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A Journal on Psychiatry, Psychology and Psychopharmacology
Official Journal of the Italian Society of Social Psychiatry
Indexed/Abstracted in: EMBASE, e-psyche, PsycINFO, Scopus, Emerging Sources Citation Index
Minerva Psichiatrica 2005 September;46(3):147-58
Management of obstructive sleep apnea. Overview
Pierucci P., Lacedonia D., Resta O.
Obstructive sleep apnea syndrome (OSAS) is a common condition affecting 1-4% of the adult population. There are large consequences for public health because of the associated morbidity and mortality. It has been shown that patients with an apnea index (the number of episodes of apnea or hypopnea per hour of sleep) exceeding 20 results in a much higher mortality and should be treated. A weight-reducing diet should be considered an important element not only as a treatment option, but also in the prevention and management of OSAS because obesity compromises airway function by altering pharyngeal size or geometry. Patients with OSA should abstain from alcohol because it reduces the motor activity of the airway muscles. Thyroid hormone deficiency may also be associated with increased upper airway resistance and predispose to occlusion during sleep. Patients who use benzodiazepines, narcotics and barbiturates reported a clinically significant upper way obstruction. The role of drug therapy in the treatment of OSA is not well known. The 2 most extensively used pharmacological agents for treating OSA have been medroxyprogesterone and tricyclic antidepressants such as protriptyline. The use of an oral appliance for the treatment of snoring and OSA is a relatively new field, with the result that there are many unanswered questions in this regard but it could be a reliable option for treating socially destructive snoring. Surgical management should be direct to the anatomic regions involved and have specific goals for clearance at the respective obstruction levels. Presurgical evaluation for appreciation of the type of anatomic abnormality present and the degree of severity of OSA is very important.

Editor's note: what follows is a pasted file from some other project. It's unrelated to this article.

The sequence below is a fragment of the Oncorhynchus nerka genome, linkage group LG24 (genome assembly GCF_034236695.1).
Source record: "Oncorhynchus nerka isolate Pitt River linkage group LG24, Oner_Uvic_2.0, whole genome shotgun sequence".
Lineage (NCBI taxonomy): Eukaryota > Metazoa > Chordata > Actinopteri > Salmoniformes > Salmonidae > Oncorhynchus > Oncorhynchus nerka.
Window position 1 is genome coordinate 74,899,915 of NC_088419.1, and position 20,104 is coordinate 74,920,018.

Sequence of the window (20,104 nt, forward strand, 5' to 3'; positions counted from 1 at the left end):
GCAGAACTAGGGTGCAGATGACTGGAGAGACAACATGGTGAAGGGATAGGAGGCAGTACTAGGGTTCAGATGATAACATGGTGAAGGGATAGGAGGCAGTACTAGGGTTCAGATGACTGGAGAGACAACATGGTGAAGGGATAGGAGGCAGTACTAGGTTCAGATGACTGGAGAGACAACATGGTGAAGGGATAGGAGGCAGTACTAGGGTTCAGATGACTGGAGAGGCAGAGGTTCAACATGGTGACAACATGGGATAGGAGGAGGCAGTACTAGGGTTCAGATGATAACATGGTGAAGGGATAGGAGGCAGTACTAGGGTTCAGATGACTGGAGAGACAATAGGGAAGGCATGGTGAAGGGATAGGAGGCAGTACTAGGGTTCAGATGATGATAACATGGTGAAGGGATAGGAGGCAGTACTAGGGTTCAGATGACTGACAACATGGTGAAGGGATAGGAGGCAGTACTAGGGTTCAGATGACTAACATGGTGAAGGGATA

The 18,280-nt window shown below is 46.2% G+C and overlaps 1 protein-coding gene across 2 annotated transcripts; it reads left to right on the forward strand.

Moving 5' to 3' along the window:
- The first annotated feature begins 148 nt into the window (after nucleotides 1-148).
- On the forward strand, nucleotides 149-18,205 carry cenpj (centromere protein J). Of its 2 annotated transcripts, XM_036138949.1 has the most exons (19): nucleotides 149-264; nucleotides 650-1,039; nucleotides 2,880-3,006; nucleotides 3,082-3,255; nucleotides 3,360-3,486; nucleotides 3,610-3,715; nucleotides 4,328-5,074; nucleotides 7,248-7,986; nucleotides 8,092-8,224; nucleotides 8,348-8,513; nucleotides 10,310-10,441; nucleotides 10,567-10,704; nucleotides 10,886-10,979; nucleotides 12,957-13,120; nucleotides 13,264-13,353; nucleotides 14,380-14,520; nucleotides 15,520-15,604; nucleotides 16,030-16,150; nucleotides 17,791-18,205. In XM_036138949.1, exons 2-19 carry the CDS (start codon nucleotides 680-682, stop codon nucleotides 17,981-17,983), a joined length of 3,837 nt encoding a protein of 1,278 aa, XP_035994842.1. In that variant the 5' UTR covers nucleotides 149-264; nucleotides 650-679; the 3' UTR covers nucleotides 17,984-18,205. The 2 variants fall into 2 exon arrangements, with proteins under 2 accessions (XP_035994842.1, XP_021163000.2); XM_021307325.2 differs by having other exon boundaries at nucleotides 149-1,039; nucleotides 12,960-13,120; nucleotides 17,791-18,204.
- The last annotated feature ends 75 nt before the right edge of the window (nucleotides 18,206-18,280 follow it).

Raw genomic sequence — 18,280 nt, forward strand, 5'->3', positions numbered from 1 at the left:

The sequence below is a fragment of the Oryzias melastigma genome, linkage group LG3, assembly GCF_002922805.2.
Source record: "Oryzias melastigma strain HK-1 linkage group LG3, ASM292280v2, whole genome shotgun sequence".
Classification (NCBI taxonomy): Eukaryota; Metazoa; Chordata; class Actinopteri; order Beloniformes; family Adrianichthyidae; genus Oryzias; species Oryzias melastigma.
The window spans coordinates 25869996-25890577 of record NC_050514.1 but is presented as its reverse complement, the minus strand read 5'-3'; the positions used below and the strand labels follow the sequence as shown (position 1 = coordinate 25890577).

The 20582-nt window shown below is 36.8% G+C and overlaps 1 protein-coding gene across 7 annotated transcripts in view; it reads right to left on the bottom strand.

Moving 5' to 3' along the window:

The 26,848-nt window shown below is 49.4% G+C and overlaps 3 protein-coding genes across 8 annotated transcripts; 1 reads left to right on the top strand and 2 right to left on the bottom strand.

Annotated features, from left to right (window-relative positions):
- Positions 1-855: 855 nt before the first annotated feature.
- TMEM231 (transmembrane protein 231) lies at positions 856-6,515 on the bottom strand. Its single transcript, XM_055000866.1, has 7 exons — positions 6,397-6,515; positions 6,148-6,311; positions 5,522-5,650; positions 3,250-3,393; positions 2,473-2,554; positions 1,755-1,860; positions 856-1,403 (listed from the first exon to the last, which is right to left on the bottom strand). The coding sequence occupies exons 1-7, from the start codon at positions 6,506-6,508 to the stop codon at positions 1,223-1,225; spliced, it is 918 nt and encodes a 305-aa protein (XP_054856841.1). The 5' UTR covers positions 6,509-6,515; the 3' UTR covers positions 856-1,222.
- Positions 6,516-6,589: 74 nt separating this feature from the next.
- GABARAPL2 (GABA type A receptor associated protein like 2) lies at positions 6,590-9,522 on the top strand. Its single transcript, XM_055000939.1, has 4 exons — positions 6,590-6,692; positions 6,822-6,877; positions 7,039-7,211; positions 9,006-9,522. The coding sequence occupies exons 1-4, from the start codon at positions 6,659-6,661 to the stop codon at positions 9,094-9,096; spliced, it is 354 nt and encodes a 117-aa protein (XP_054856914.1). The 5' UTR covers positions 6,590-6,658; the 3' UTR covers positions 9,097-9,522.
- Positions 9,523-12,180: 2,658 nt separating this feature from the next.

Treatment of OSA by continuous positive airway pressure (CPAP) was first described by Sullivan et al. in 1981 and, since then, CPAP has become the first-line and most widely prescribed treatment for moderate-to-severe OSA. CPAP is immediately and consistently effective in relieving sleep apnea and daytime symptoms. Also auto-CPAP (also called intelligent or self-adjusted CPAP) can be used for titration before switching to constant CPAP machine or can be used for long term home therapy.